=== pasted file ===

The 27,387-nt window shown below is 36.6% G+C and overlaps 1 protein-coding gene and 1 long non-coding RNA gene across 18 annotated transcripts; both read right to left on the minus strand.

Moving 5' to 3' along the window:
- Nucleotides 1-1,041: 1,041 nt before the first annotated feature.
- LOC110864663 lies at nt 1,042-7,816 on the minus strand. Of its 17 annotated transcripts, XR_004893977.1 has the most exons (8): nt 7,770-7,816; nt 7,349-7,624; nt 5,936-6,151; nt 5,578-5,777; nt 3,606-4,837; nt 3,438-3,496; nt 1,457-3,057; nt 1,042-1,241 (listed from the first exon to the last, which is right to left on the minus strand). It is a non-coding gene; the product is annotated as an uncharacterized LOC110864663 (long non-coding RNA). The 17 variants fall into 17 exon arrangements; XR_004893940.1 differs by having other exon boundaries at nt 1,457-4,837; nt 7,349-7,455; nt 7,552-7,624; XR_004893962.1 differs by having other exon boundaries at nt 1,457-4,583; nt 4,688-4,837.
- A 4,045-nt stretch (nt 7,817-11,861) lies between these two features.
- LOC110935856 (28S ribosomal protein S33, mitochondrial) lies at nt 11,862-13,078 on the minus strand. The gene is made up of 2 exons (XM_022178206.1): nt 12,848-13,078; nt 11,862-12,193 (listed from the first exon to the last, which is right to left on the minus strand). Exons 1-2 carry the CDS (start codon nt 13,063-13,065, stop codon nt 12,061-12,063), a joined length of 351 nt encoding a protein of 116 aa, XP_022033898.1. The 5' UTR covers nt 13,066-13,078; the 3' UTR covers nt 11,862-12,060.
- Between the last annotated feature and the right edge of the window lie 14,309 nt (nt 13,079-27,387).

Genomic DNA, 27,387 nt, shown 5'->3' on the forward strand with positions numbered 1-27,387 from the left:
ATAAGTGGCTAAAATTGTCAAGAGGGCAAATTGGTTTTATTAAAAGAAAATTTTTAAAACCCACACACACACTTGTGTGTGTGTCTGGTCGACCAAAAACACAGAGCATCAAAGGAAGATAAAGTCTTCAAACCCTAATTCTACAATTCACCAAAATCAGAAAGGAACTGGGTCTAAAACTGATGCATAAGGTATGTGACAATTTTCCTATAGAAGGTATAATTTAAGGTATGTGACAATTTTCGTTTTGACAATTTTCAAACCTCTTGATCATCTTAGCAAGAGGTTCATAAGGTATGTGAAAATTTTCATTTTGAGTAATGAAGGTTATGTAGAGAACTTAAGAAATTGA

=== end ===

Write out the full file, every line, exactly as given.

The 27,387-nt window shown below is 36.6% G+C and overlaps 1 protein-coding gene and 1 long non-coding RNA gene across 18 annotated transcripts; both read right to left on the minus strand.

Moving 5' to 3' along the window:
- Nucleotides 1-1,041: 1,041 nt before the first annotated feature.
- LOC110864663 lies at nt 1,042-7,816 on the minus strand. Of its 17 annotated transcripts, XR_004893977.1 has the most exons (8): nt 7,770-7,816; nt 7,349-7,624; nt 5,936-6,151; nt 5,578-5,777; nt 3,606-4,837; nt 3,438-3,496; nt 1,457-3,057; nt 1,042-1,241 (listed from the first exon to the last, which is right to left on the minus strand). It is a non-coding gene; the product is annotated as an uncharacterized LOC110864663 (long non-coding RNA). The 17 variants fall into 17 exon arrangements; XR_004893940.1 differs by having other exon boundaries at nt 1,457-4,837; nt 7,349-7,455; nt 7,552-7,624; XR_004893962.1 differs by having other exon boundaries at nt 1,457-4,583; nt 4,688-4,837.
- A 4,045-nt stretch (nt 7,817-11,861) lies between these two features.
- LOC110935856 (28S ribosomal protein S33, mitochondrial) lies at nt 11,862-13,078 on the minus strand. The gene is made up of 2 exons (XM_022178206.1): nt 12,848-13,078; nt 11,862-12,193 (listed from the first exon to the last, which is right to left on the minus strand). Exons 1-2 carry the CDS (start codon nt 13,063-13,065, stop codon nt 12,061-12,063), a joined length of 351 nt encoding a protein of 116 aa, XP_022033898.1. The 5' UTR covers nt 13,066-13,078; the 3' UTR covers nt 11,862-12,060.
- Between the last annotated feature and the right edge of the window lie 14,309 nt (nt 13,079-27,387).

Genomic DNA, 27,387 nt, shown 5'->3' on the forward strand with positions numbered 1-27,387 from the left:
ATAAGTGGCTAAAATTGTCAAGAGGGCAAATTGGTTTTATTAAAAGAAAATTTTTAAAACCCACACACACACTTGTGTGTGTGTCTGGTCGACCAAAAACACAGAGCATCAAAGGAAGATAAAGTCTTCAAACCCTAATTCTACAATTCACCAAAATCAGAAAGGAACTGGGTCTAAAACTGATGCATAAGGTATGTGACAATTTTCCTATAGAAGGTATAATTTAAGGTATGTGACAATTTTCGTTTTGACAATTTTCAAACCTCTTGATCATCTTAGCAAGAGGTTCATAAGGTATGTGAAAATTTTCATTTTGAGTAATGAAGGTTATGTAGAGAACTTAAGAAATTGA